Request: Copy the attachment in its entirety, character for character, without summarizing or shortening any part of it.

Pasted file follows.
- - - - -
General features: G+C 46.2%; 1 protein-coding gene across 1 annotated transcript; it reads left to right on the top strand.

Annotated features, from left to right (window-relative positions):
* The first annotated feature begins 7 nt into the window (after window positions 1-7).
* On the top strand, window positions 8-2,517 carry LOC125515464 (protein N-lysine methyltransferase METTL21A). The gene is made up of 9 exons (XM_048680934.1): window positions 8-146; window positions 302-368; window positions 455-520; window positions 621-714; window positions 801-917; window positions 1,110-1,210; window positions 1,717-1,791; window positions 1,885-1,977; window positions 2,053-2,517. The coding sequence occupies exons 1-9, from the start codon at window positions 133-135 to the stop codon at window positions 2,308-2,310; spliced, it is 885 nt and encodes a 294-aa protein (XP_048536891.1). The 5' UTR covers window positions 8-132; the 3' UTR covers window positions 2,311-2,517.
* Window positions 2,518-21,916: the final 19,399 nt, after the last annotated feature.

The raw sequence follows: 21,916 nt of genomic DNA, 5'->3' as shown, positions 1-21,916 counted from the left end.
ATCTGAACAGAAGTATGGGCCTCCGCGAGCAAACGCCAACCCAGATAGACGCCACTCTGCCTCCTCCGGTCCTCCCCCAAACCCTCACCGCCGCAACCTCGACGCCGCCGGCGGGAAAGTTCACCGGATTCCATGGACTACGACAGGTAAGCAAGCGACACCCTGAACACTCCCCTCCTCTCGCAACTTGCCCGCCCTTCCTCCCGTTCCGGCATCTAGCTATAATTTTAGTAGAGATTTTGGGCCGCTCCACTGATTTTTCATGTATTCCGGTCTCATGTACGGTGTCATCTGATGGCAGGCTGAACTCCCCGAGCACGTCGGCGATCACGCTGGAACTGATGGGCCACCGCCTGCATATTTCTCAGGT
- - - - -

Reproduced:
General features: G+C 46.2%; 1 protein-coding gene across 1 annotated transcript; it reads left to right on the top strand.

Annotated features, from left to right (window-relative positions):
* The first annotated feature begins 7 nt into the window (after window positions 1-7).
* On the top strand, window positions 8-2,517 carry LOC125515464 (protein N-lysine methyltransferase METTL21A). The gene is made up of 9 exons (XM_048680934.1): window positions 8-146; window positions 302-368; window positions 455-520; window positions 621-714; window positions 801-917; window positions 1,110-1,210; window positions 1,717-1,791; window positions 1,885-1,977; window positions 2,053-2,517. The coding sequence occupies exons 1-9, from the start codon at window positions 133-135 to the stop codon at window positions 2,308-2,310; spliced, it is 885 nt and encodes a 294-aa protein (XP_048536891.1). The 5' UTR covers window positions 8-132; the 3' UTR covers window positions 2,311-2,517.
* Window positions 2,518-21,916: the final 19,399 nt, after the last annotated feature.

The raw sequence follows: 21,916 nt of genomic DNA, 5'->3' as shown, positions 1-21,916 counted from the left end.
ATCTGAACAGAAGTATGGGCCTCCGCGAGCAAACGCCAACCCAGATAGACGCCACTCTGCCTCCTCCGGTCCTCCCCCAAACCCTCACCGCCGCAACCTCGACGCCGCCGGCGGGAAAGTTCACCGGATTCCATGGACTACGACAGGTAAGCAAGCGACACCCTGAACACTCCCCTCCTCTCGCAACTTGCCCGCCCTTCCTCCCGTTCCGGCATCTAGCTATAATTTTAGTAGAGATTTTGGGCCGCTCCACTGATTTTTCATGTATTCCGGTCTCATGTACGGTGTCATCTGATGGCAGGCTGAACTCCCCGAGCACGTCGGCGATCACGCTGGAACTGATGGGCCACCGCCTGCATATTTCTCAGGT